Most often two opposite walls will not be exactly the same length and they certainly won’t be designed to accommodate an exact amount of deck boards with a uniform gap. What can happen is that you start on one end and end up with a half deck board that has to be ripped length ways on the other end. This is both unsightly and can result in premature failure because the deck board may become too narrow to be secured properly.

If the two opposite walls are not the same length then the problem is compounded because not only will you end up with half a deck board, but you will end up with half a wedge-shaped deck board.

So we need to try to mitigate this problem by adjusting our gaps between deck boards either up or down, very slightly so as to be unnoticeable.
Normally the gap between deck boards is 5mm and we commonly use a 6 inch nail as a spacer. By increasing one end of the line of deck boards to 4mm and the other end to 6mm you can effectively gain, or lose 2mm per line of deck boards. In this video these boards were 90mm wide, so if on every line we gain 2mm, we will gain about 20mm for every 1m of deck boards installed. So after 4.5m you can gain a full deck boards width. On most decks this is sufficient to allow you to finish on full deck boards and to avoid having to cut a wedge-shaped deck board.

Watch the video and you will see how I panned around the little alcove that we had to deck into. We employed both methods here to end on a full deck board and to avoid a wedge-shaped deck board.

It is far easier when decking to the end of the deck as here you can continue with full deck boards until you reach the end, and then cut your joists off at the right length.
It makes for a much neater deck and less chance of failure.
Other videos are also available on the Videos Tab on the menu bar on the left. These show other techniques we employ in building wooden decks which can make the job a lot easier.

For a free no obligation quote on your wooden deck, please contact us on 082 496 5444, or use the contact us form below.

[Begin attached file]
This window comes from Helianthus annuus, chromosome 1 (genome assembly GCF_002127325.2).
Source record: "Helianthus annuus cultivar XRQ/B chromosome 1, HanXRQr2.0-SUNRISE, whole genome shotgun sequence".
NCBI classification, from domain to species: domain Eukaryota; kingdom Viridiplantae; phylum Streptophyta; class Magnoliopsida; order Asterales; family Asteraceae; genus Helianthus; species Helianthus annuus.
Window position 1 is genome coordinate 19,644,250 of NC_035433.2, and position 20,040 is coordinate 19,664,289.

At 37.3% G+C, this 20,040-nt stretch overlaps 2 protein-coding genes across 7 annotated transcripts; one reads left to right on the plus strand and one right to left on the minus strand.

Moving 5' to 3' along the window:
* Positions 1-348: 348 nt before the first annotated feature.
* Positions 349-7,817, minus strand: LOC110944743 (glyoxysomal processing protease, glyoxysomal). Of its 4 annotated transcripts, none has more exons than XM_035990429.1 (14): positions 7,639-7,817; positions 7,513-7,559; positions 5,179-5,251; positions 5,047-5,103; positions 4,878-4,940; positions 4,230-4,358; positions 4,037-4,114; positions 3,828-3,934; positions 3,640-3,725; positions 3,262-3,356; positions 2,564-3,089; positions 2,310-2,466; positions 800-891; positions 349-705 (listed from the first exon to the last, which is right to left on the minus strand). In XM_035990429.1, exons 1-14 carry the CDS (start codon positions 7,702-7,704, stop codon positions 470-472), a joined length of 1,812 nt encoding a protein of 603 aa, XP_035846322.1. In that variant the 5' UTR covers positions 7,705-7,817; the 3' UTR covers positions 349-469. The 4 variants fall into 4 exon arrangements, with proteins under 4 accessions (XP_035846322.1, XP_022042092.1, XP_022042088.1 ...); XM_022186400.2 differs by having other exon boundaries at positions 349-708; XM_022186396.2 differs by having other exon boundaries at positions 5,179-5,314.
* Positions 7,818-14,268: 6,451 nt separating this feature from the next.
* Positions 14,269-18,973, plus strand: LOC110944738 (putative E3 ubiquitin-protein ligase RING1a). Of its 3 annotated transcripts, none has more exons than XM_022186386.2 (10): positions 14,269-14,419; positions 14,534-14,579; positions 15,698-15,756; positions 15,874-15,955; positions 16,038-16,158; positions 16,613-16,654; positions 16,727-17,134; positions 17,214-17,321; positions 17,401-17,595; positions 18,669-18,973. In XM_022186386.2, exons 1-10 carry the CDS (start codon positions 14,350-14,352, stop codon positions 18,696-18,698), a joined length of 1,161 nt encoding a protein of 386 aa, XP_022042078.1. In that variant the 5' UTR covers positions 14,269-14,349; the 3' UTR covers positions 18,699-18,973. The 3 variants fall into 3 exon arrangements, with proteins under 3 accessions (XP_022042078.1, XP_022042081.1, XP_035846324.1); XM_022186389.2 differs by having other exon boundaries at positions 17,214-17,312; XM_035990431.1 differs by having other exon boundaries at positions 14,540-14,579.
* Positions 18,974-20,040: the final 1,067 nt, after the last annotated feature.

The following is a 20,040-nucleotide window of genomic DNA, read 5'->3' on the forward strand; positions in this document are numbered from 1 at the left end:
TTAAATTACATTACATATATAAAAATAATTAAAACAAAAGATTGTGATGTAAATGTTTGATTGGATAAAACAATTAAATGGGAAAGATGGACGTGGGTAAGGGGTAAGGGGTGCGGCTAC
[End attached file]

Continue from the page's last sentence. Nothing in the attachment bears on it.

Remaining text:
Substructure on Low Level Wooden Pool Deck

 

We are busy with a new wooden pool deck build in Hillcrest, Durban and I have taken a video to show how the substructure is built before the deck boards go down.
This is a low-level wooden pool deck that we are building which is only about 200mm off the ground. Because it is 200mm off the ground we can’t simply use 38 x 38 cleats as we have done in the past which are secured to the ground. We still need to use a joist of at least 114mm wide which is supported every 1.6m with a foot or post as there will be a void beneath the joist and the paved substrate. We have aimed to get our deck flush with the floor inside the house which is about 200mm above the paved area around the pool.

We built our substructure in a number of separate frames which are then lifted up into place on the wall side and secured using sleeve anchors. The opposite ends of each frame are then also lifted up to get the top of the joists level and flat and supported using a 76 x 76mm square post which rests on top of the paving. We will also remove some paving on every other post and sink that into the ground to ensure that the deck doesn’t sink over time if the paving sinks. The separate frames are then all attached to each other.

We have left our joists long to extend over the pool and now that the side of the frame is attached to the house we can work out exactly where we want our joists to end so as to get our fascia board on the inside of the pool completely flush with the vertical of the coping of the pool. This way we can slide our fascia down to cover the coping neatly. We can now trim our joists to the correct length and install another 38 x 114 joist running at right angles to the main joists. We could not make use of a beam and joist system here because we don’t have space beneath our joists to install a beam. We would need an extra 228mm to do this. So our frame is assembled in one single plane rather than having joists sitting on top of beams.

We’ll install some truss hangers where the joists meet the side beam which is attached to the wall. All that is holding those joists to this side frame now are two 60mm screws from behind so they need to be supported with a truss hanger to stop them ever dropping if the screws fail. Those screws are screwed into ends grain which is never that strong in terms of fixing.

The trick to this type of deck is to get the fascia frame around the pool to sit completely flush with the coping of the pool so that a fascia board (two deck boards) can be installed in the vertical plane to cover the fascia. Once that is all fixed in place and can’t move then we can deck.